by Laura Kuen
Traveling from Vienna to Bratislava, our day’s topics branched in quite different directions: water power and nature conservation. We first visited the Austrian National Park Donau-Auen in Orth and later the Gabčíkovo Dams, Slovakia’s biggest hydroelectric plant.
The national park, which spans the distance between Vienna and Bratislava, finds its roots in a story of resistance, years of struggle, and constant negotiations between opposing forces. Our guide, Manfred Rosenberger, whose personal biography is deeply interwoven with the park, vividly recounted the park’s history.
I’ll start at the beginning of the story. In the cold December of 1984, authorities (along with the help of a major police operation) started to clear riparian woodland with the intention of building a hydroelectric power plant along the Danube at Hainburg. The project would have destroyed the last intact, free-flowing stretch of the river and its riparian forests in the country. Manfred was both one of the activists and the co-organizer of an occupation of the forest that was set up to stop the deforestation. Thousands of people, of all ages and coming from diverse social backgrounds, joined the occupation. Initially a relatively small protest, it was soon recognized by a broader public: the police use of batons against the forest squatters enraged forty thousand demonstrators in Vienna and led to general public disapproval of the planned project all over Austria. This put a stop to logging until a referendum against the construction plans was successful in the spring of 1985. A scientific study of the area followed and evidenced far higher biodiversity and more complex ecologies than expected. Most importantly, the study concluded that the area was even worthy of the status of a national park, which ended the plans of building a hydroelectric power station there once and for all. In 1996, the National Park Donau-Auen was founded.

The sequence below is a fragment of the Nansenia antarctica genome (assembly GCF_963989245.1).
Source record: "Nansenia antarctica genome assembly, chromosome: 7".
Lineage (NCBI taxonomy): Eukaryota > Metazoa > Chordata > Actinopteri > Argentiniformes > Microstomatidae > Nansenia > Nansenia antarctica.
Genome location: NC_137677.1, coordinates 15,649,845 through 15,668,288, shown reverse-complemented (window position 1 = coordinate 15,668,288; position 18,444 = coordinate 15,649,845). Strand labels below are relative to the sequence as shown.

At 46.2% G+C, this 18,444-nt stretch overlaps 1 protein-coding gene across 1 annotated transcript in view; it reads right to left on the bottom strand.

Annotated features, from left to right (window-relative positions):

The successful protests in Hainburg and earlier protests against a nuclear power plant in Zwentendorf in 1978 represent two important incidents where civil disobedience was publicly recognized as an effective strategy in Austria, creating a new consciousness about direct democracy in the country.
Today, Manfred is one of the park rangers. The 95 km² park lies between two state capitals, so it is neighbored by more than 4.5 million people. Many visit to find relaxation in the area along the river. But this sometimes causes conflicts, especially on the gravel banks that have become a popular destination for leisure seekers. The problem is that people unintentionally disturb breeding birds or even trample the well-disguised eggs. This is why the work of the 35 rangers is so crucial. It should be noted that some of the park rangers even hold a police-like authority and all are equipped with pepper spray for emergency self-defense in cases of particularly unreasonable, resistant visitors. But most of the time, talking to visitors and educating them about the value of the fragile flora and fauna provides a better solution to chasing them away. Manfred shows us another tool the rangers use as part of their informative approach: a little tin that contains tiny, deceptively real-looking gypsum eggs. Put on the gravel ground, they are hardly recognizable. “This demonstration convinces most people to stay on the paths. Many simply don’t know about the damage they are causing. That is why Manfred’s most important task of all is informing visitors about the needs and particularities of the riparian environment. “I am a policeman, interpreter, and scientist at the same time,” he says, laughing.
From the park’s visitor center at Schloss Orth, we followed a tunnel that led us to a subterranean room with a glass front. We found ourselves standing before the underwater riverbed of an artificial arm of the Danube River. It is a slightly surreal perspective. Fish appear out of the dull, greenish water and pass by; a dead tree lies on the muddy ground. Mud minnows live here. The small fish was declared extinct in Austria, until it was rediscovered in the Donau-Auen area.